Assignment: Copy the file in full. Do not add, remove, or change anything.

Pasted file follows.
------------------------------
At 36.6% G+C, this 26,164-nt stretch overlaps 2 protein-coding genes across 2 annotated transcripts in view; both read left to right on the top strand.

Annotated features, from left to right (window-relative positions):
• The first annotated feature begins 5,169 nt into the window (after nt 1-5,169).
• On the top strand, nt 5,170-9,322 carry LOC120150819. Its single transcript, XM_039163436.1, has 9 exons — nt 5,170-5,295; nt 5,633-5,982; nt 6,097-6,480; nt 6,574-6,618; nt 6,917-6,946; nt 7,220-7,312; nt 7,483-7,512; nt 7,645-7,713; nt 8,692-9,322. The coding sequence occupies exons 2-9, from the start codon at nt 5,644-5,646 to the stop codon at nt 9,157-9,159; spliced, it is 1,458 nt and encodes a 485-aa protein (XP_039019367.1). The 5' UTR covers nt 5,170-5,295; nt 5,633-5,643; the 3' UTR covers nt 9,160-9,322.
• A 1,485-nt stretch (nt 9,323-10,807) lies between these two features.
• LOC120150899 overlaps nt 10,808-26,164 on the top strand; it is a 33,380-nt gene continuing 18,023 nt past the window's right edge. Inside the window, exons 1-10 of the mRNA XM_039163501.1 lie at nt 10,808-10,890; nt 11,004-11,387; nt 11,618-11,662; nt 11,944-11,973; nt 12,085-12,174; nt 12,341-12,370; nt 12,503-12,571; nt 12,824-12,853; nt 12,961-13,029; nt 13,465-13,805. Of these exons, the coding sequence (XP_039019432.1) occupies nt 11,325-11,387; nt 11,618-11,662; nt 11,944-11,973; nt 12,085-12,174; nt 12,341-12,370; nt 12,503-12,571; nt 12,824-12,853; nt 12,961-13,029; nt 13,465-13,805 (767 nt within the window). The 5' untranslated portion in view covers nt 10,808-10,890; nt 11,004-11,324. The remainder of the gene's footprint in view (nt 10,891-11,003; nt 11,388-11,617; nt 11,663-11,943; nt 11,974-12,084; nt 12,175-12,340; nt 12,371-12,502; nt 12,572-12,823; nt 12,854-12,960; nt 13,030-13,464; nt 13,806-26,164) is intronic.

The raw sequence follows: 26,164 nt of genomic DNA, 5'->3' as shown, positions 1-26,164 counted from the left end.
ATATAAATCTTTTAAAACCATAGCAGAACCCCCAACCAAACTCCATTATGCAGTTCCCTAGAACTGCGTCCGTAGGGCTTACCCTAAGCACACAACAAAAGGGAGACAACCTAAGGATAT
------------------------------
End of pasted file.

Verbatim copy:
At 36.6% G+C, this 26,164-nt stretch overlaps 2 protein-coding genes across 2 annotated transcripts in view; both read left to right on the top strand.

Annotated features, from left to right (window-relative positions):
• The first annotated feature begins 5,169 nt into the window (after nt 1-5,169).
• On the top strand, nt 5,170-9,322 carry LOC120150819. Its single transcript, XM_039163436.1, has 9 exons — nt 5,170-5,295; nt 5,633-5,982; nt 6,097-6,480; nt 6,574-6,618; nt 6,917-6,946; nt 7,220-7,312; nt 7,483-7,512; nt 7,645-7,713; nt 8,692-9,322. The coding sequence occupies exons 2-9, from the start codon at nt 5,644-5,646 to the stop codon at nt 9,157-9,159; spliced, it is 1,458 nt and encodes a 485-aa protein (XP_039019367.1). The 5' UTR covers nt 5,170-5,295; nt 5,633-5,643; the 3' UTR covers nt 9,160-9,322.
• A 1,485-nt stretch (nt 9,323-10,807) lies between these two features.
• LOC120150899 overlaps nt 10,808-26,164 on the top strand; it is a 33,380-nt gene continuing 18,023 nt past the window's right edge. Inside the window, exons 1-10 of the mRNA XM_039163501.1 lie at nt 10,808-10,890; nt 11,004-11,387; nt 11,618-11,662; nt 11,944-11,973; nt 12,085-12,174; nt 12,341-12,370; nt 12,503-12,571; nt 12,824-12,853; nt 12,961-13,029; nt 13,465-13,805. Of these exons, the coding sequence (XP_039019432.1) occupies nt 11,325-11,387; nt 11,618-11,662; nt 11,944-11,973; nt 12,085-12,174; nt 12,341-12,370; nt 12,503-12,571; nt 12,824-12,853; nt 12,961-13,029; nt 13,465-13,805 (767 nt within the window). The 5' untranslated portion in view covers nt 10,808-10,890; nt 11,004-11,324. The remainder of the gene's footprint in view (nt 10,891-11,003; nt 11,388-11,617; nt 11,663-11,943; nt 11,974-12,084; nt 12,175-12,340; nt 12,371-12,502; nt 12,572-12,823; nt 12,854-12,960; nt 13,030-13,464; nt 13,806-26,164) is intronic.

The raw sequence follows: 26,164 nt of genomic DNA, 5'->3' as shown, positions 1-26,164 counted from the left end.
ATATAAATCTTTTAAAACCATAGCAGAACCCCCAACCAAACTCCATTATGCAGTTCCCTAGAACTGCGTCCGTAGGGCTTACCCTAAGCACACAACAAAAGGGAGACAACCTAAGGATAT